I was reading this thread with some interest.
My tower is next to the house and third floor shack.
My cables come off the tower, to a ground plate that has the lightning
arrestors bolted to them inside the shack wall. The tower and the plate are
bonded to each other all the way down the ground where there are five ground
rods also bonded together along the side of the house. These include
grounds for the tower, utilities and an extra one for good measure well
I generally drop my coaxial feeds at the wall in stormy times, so I was
wondering what you guys think of this configuration?
I like the short coaxial feeds myself!
Gordon Beattie, W2TTT
[mailto:email@example.com] On Behalf Of K4SAV
Sent: Wednesday, February 27, 2008 7:00 PM
Subject: Re: [TowerTalk] Grounding Coax at Tower
Having the cables exit the tower above ground is a really bad idea.
Voltage drop down the tower is very high during a strike. Anything
exiting the tower above ground will see a very large voltage impressed
on the cable at the point it exits the tower. That translates into very
high currents on the cable. Those currents go toward the shack instead
of into the ground at the tower base.
1. The cable at the point of exit, looses its mutual inductance with the
tower which increases the currents on the cable.
3. The cable is now more suceptible to direct strikes.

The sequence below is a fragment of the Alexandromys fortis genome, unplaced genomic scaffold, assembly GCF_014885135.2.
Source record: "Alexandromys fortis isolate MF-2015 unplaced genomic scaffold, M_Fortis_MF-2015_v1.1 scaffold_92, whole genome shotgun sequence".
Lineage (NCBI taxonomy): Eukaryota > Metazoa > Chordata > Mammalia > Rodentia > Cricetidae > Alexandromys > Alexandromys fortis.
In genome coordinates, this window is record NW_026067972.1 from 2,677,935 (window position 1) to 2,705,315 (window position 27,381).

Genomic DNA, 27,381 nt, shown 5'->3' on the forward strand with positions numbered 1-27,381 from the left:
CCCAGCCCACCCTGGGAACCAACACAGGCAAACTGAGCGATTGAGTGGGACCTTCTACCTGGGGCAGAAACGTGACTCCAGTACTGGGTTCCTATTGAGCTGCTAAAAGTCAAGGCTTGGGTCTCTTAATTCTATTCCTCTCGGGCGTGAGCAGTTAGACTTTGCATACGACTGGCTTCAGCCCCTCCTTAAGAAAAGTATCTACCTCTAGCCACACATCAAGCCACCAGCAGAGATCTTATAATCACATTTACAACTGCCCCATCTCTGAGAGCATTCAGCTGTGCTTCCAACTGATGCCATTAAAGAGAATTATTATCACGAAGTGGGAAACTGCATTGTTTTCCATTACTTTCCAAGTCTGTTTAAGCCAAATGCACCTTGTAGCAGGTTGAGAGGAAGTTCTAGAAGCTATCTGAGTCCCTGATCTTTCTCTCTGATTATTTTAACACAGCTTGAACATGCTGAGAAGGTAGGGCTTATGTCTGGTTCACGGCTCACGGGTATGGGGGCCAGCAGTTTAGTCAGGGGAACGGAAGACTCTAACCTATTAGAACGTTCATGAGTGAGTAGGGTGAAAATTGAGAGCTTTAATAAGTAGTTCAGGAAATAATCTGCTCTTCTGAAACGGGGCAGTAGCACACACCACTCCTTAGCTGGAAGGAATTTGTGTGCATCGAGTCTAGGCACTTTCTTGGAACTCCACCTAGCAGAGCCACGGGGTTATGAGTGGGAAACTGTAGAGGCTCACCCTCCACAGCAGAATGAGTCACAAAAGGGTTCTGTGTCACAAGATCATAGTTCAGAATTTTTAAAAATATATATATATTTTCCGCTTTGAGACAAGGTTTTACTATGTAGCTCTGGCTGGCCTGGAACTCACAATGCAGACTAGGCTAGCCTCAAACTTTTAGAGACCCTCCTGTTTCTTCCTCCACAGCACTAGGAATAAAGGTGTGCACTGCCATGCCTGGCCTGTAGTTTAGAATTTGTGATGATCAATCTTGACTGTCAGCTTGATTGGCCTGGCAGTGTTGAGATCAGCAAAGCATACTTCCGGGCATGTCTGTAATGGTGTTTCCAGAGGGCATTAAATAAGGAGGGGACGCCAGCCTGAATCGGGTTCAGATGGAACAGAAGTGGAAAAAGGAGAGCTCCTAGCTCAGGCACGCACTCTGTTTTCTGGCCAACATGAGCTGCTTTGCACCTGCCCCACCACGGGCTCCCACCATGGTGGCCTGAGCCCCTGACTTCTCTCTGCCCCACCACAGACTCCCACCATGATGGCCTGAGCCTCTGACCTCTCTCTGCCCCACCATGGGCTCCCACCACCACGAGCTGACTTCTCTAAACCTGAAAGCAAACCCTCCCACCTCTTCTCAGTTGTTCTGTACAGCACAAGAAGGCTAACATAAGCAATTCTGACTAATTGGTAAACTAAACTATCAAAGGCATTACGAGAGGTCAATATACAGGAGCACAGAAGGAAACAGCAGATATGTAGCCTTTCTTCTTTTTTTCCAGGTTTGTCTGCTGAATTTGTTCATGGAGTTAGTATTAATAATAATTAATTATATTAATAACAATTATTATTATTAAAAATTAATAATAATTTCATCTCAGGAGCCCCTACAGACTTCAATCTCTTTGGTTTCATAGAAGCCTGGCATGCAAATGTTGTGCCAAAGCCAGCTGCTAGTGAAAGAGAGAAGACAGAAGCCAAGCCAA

4. The cable is also more susceptible to induced currents due to the
large loop area.
5. There are no good points.
>TT:The concept of having the coax and other lines leave the tower ABOVE
earth level, is alien to me. I've always felt that the capacitance of the
coax bundle to earth would tend to limit a strike's current in the direction
of the shack, in favor of the lower impedance tower connection.HOWEVER, you
COULD have the coax leave the tower at 10' or so, making a solid connection
to the tower at that level, and letting the tower be the conductor to the
earth ground system. The problem with flying the cable bundle, however,
would seem to be twofold. 1) reduced capacitance to earth, due to
increased distance, and therefore reduced strike current along the bundle;
and 2) having the flown cables act as a larger loop, in the event of a
nearby strike. In the latter case, there would be greater current induced
in the secondary turn of the 1 turn transformer represented by the
tower-cable system. Does anyone see a flaw in that thinking?N2EA
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